# Distinction between algebra homomorphisms and $A$-module homomorphisms

I am getting quite confused about the distinction between algebra homomorphisms and $A$-module homomorphisms, where $A$ is an algebra. If $A=\mathbb CG$, the group algebra, then I have a result in my representation theory course which says that:

If $G$ is abelian, then all irreducible $\mathbb C G$-modules are 1-dimensional.

The proof is that there are $n=|G|$ conjugacy classes, so $n$ irreducible modules and since $\mathbb C G \cong \bigoplus_i S_i^{\oplus \dim(S_i)}$ as $\mathbb CG$-modules ($\mathbb CG$ the regular $\mathbb CG$-module) with the $S_i$ irreducible, a dimension count says that all the $S_i$ are 1-dimensional.

Then, later, we prove that:

If $G$ is abelian, then $\mathbb CG\cong\mathbb C^{\oplus n}$ as algebras

The proof of this is a corollary of the fact that any semi-simple algebra is isomorphic to a direct sum of matrix algebras over $\mathbb C$.

These results seem very similar, since a corollary to the first result says that $\mathbb CG\cong\bigoplus_i S_i$ as $\mathbb CG$-modules and then each $S_i$ is isomophic to $\mathbb C$ as a vector space. I'm wondering:

Does one of these results prove the other, or are isomorphisms of $\mathbb CG$ modules and of algebras are just completely separate things and should be treated as such.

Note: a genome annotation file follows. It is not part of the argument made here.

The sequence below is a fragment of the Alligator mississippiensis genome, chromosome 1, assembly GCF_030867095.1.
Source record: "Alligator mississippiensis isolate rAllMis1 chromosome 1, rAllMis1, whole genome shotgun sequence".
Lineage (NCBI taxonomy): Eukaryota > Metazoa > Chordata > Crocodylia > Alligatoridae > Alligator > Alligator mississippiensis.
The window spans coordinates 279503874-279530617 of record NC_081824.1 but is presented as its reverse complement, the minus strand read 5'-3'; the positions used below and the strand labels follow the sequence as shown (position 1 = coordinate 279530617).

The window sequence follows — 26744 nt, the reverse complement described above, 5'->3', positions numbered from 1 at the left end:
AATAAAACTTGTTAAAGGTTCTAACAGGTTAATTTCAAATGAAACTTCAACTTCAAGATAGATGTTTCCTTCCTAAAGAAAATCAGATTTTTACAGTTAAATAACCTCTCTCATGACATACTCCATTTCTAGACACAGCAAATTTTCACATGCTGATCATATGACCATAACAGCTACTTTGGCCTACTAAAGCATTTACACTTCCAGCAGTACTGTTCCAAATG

• @Engloutie For me an algebra hom $f$ is such that $f(ab)=f(a)f(b)$ plus some other requirements. But for an $A$-module hom, $g$, $g(am)=a\cdot g(m)$. Why is this the same? Commented May 6, 2015 at 15:17
• Sorry, it doesn't make sense the way I said it. I'm deleting it to avoid confusion! Commented May 6, 2015 at 15:28

An algebra is basically a module with a concept of multiplication. So think for example of $\mathbb R^2$. That is a vector space (module) over $\mathbb R$. But if you think of it as the complex plane $\mathbb C$ you can endow $\mathbb R^2$ with a meaningful multiplication. That makes it a module (over $\mathbb R$) but also something more, it has more structure, such a thing is called an algebra. If you prove isomorphism as algebras, you have to show the function respects the multiplication. And in that case you have shown isomorphism as modules because an algebra is a module, plus more.
• I may be using a slightly different definition of a module and algebra as you are as I don't completely understand. It would help if you could show me how to form a $A$-module isomorphism $g$ from some algebra isomorphism $f:A \to B$ where $A$ and $B$ are algebras. Commented May 6, 2015 at 15:24
• Because if so then an $A$-algebra isomorphism is automatically an $A$-module isomorphism. Commented May 6, 2015 at 15:26
• That's basically what I tried and failed to say above. The $A$-module structure on $B$ is given by $a.b = f(a)b$. Commented May 6, 2015 at 15:31
• I think it's the same definition, but in lectures an algebra was defined first and then a module over an algebra was defined. To build this up, is it that a module over a ring is defined, then that is used to define an algebra and then you go a further stage up and get a module over an algebra? That seems really confusing. For me an algebra hom $f$ is such that $f(ab)=f(a)f(b)$ plus some other requirements. But for an $A$-module hom, $g$, $g(am)=a\cdot g(m)$. Why is this the same? (Here $a, b \in A$ and $m$ is in the module.) Commented May 6, 2015 at 15:32